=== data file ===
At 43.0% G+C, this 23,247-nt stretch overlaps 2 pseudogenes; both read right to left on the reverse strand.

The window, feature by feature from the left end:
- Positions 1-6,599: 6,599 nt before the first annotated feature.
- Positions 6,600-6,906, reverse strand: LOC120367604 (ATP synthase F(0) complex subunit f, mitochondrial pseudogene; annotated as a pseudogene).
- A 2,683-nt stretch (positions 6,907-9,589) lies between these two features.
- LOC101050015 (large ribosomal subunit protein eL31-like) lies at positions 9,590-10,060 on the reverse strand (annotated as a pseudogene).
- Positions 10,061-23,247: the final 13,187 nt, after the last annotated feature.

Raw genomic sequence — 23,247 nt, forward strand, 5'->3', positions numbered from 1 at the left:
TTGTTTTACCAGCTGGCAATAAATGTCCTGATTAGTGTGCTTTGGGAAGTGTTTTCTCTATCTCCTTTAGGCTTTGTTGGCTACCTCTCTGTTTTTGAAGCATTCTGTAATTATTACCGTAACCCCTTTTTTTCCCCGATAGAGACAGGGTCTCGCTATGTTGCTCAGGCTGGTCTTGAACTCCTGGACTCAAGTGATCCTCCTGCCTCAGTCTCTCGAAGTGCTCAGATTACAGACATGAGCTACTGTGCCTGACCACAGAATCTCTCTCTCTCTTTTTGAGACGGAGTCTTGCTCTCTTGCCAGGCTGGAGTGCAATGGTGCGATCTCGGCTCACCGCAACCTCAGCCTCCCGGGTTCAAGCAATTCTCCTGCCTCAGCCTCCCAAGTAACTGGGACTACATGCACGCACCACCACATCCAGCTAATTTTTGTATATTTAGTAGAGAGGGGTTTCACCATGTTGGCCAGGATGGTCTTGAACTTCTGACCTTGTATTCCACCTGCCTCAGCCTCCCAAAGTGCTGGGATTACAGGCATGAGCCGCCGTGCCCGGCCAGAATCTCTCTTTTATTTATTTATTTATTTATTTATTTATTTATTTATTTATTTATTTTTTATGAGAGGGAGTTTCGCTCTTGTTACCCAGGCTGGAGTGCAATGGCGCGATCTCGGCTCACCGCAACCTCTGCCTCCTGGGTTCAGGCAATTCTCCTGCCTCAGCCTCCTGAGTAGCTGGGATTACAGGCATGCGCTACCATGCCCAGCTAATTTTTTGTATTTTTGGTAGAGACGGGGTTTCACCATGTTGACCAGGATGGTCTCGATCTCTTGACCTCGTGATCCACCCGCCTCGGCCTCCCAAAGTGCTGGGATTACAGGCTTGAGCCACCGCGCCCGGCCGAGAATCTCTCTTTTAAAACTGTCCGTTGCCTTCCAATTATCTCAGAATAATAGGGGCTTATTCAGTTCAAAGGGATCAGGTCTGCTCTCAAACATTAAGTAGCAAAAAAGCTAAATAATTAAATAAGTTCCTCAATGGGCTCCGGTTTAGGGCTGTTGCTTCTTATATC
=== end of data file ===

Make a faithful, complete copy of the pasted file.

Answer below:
At 43.0% G+C, this 23,247-nt stretch overlaps 2 pseudogenes; both read right to left on the reverse strand.

The window, feature by feature from the left end:
- Positions 1-6,599: 6,599 nt before the first annotated feature.
- Positions 6,600-6,906, reverse strand: LOC120367604 (ATP synthase F(0) complex subunit f, mitochondrial pseudogene; annotated as a pseudogene).
- A 2,683-nt stretch (positions 6,907-9,589) lies between these two features.
- LOC101050015 (large ribosomal subunit protein eL31-like) lies at positions 9,590-10,060 on the reverse strand (annotated as a pseudogene).
- Positions 10,061-23,247: the final 13,187 nt, after the last annotated feature.

Raw genomic sequence — 23,247 nt, forward strand, 5'->3', positions numbered from 1 at the left:
TTGTTTTACCAGCTGGCAATAAATGTCCTGATTAGTGTGCTTTGGGAAGTGTTTTCTCTATCTCCTTTAGGCTTTGTTGGCTACCTCTCTGTTTTTGAAGCATTCTGTAATTATTACCGTAACCCCTTTTTTTCCCCGATAGAGACAGGGTCTCGCTATGTTGCTCAGGCTGGTCTTGAACTCCTGGACTCAAGTGATCCTCCTGCCTCAGTCTCTCGAAGTGCTCAGATTACAGACATGAGCTACTGTGCCTGACCACAGAATCTCTCTCTCTCTTTTTGAGACGGAGTCTTGCTCTCTTGCCAGGCTGGAGTGCAATGGTGCGATCTCGGCTCACCGCAACCTCAGCCTCCCGGGTTCAAGCAATTCTCCTGCCTCAGCCTCCCAAGTAACTGGGACTACATGCACGCACCACCACATCCAGCTAATTTTTGTATATTTAGTAGAGAGGGGTTTCACCATGTTGGCCAGGATGGTCTTGAACTTCTGACCTTGTATTCCACCTGCCTCAGCCTCCCAAAGTGCTGGGATTACAGGCATGAGCCGCCGTGCCCGGCCAGAATCTCTCTTTTATTTATTTATTTATTTATTTATTTATTTATTTATTTATTTATTTTTTATGAGAGGGAGTTTCGCTCTTGTTACCCAGGCTGGAGTGCAATGGCGCGATCTCGGCTCACCGCAACCTCTGCCTCCTGGGTTCAGGCAATTCTCCTGCCTCAGCCTCCTGAGTAGCTGGGATTACAGGCATGCGCTACCATGCCCAGCTAATTTTTTGTATTTTTGGTAGAGACGGGGTTTCACCATGTTGACCAGGATGGTCTCGATCTCTTGACCTCGTGATCCACCCGCCTCGGCCTCCCAAAGTGCTGGGATTACAGGCTTGAGCCACCGCGCCCGGCCGAGAATCTCTCTTTTAAAACTGTCCGTTGCCTTCCAATTATCTCAGAATAATAGGGGCTTATTCAGTTCAAAGGGATCAGGTCTGCTCTCAAACATTAAGTAGCAAAAAAGCTAAATAATTAAATAAGTTCCTCAATGGGCTCCGGTTTAGGGCTGTTGCTTCTTATATC